Hammond B3 organ master Dr. Lonnie Smith recently led his trio through a soulful set before a sold-out house at the Kennedy Center Jazz Club in Washington, D.C. The good doctor turns 70 this year, and he's still a leader and innovator on his instrument. He's also gaining a whole new audience, as young musicians and producers sample his deep, relentless grooves.
Rosi Golan makes her first appearance on Mountain Stage, recorded live in Charleston, W.V. Born in Israel, Golan learned to speak French, English and Hebrew during her travels. But she didn't pick up a guitar until she was 19, after hearing a radio commercial advertising a sale at a local Guitar Center. Golan hasn't looked back, writing and singing songs for more than 10 years and cultivating her ear for dark, haunting melodies.
The Grammy-winning band Ozomatli is known for its effortless mashup of musical styles, including funk, hip-hop, rock and salsa. The band got together about 17 years ago in Los Angeles and has performed around the world, including as U.S. Cultural Ambassadors.
"We just played an absurd concert to nobody," Mount Eerie's Phil Elverum says, as he faces a sea of empty red seats at the Folger Shakespeare Library's gorgeous Elizabethan-style theatre in Washington, D.C., just across the way from the Supreme Court. Serendipitously, a group of schoolchildren had toured the oak halls of the library just minutes before, and would take cover in each other's coats from the gray rain outside.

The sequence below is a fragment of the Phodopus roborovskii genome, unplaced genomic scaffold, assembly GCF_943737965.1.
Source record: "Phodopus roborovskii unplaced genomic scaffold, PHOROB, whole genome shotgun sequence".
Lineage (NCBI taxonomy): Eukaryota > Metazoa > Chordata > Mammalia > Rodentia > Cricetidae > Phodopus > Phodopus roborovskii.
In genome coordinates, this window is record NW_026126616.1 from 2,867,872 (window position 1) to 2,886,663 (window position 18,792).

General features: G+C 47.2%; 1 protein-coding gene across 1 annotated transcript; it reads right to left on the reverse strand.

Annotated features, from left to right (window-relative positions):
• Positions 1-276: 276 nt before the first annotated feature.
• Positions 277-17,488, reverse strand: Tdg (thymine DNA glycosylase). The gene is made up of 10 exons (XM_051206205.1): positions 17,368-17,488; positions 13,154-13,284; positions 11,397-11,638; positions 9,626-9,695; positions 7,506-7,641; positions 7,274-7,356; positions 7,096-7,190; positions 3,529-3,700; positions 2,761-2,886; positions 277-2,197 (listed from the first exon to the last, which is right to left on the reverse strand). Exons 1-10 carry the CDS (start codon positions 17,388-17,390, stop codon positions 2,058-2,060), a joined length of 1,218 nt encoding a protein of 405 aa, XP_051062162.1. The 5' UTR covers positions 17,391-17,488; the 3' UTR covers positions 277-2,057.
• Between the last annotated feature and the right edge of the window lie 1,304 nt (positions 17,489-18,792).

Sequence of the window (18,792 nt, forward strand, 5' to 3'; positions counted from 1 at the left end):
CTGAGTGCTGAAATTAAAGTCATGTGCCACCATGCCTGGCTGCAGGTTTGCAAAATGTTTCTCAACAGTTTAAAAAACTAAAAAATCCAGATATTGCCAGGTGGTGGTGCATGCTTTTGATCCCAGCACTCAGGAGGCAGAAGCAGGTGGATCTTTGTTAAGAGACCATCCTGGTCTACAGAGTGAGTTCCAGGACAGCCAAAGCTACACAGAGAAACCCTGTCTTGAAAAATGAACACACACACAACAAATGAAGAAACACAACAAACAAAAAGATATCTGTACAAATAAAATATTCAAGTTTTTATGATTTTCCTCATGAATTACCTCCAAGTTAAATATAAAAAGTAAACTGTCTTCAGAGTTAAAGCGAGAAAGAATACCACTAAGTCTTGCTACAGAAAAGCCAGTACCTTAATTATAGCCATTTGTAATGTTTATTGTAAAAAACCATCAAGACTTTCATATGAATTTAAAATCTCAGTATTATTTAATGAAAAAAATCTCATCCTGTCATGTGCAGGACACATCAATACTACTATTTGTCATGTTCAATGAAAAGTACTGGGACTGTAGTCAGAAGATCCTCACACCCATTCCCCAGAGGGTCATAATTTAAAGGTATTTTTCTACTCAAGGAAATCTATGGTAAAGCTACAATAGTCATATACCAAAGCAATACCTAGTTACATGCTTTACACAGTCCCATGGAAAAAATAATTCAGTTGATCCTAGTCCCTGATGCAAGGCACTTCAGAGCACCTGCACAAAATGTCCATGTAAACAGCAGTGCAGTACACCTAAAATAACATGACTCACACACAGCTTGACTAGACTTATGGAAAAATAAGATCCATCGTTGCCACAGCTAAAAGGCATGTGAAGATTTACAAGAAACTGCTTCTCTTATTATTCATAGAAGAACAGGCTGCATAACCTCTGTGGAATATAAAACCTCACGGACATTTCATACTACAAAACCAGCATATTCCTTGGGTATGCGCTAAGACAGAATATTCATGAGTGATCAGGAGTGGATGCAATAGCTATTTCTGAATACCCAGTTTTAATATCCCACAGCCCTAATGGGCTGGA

Patti Page, whose comforting voice made hits of heartbreaking ballads ("Tennessee Waltz") and novelty songs ("How Much Is That Doggie in the Window?"), died Tuesday in Encinitas, Calif. She was 85 years old.
Originally published on Mon June 23, 2014 10:18 am
In 2013, the Jazz Showcase in Chicago, founded and still run by Joe Segal, celebrates 65 years of presenting jazz. The venue has hosted NPR recordings several times, including Toast of the Nation 1989. That's when trumpeter Clark Terry brought a quintet into the club, featuring his long-time friend Red Holloway on saxophone. Now 92, Terry — who played in the bands of both Count Basie and Duke Ellington — is universally recognized as a living legend. He and his band were in great spirits as 1989 turned to 1990.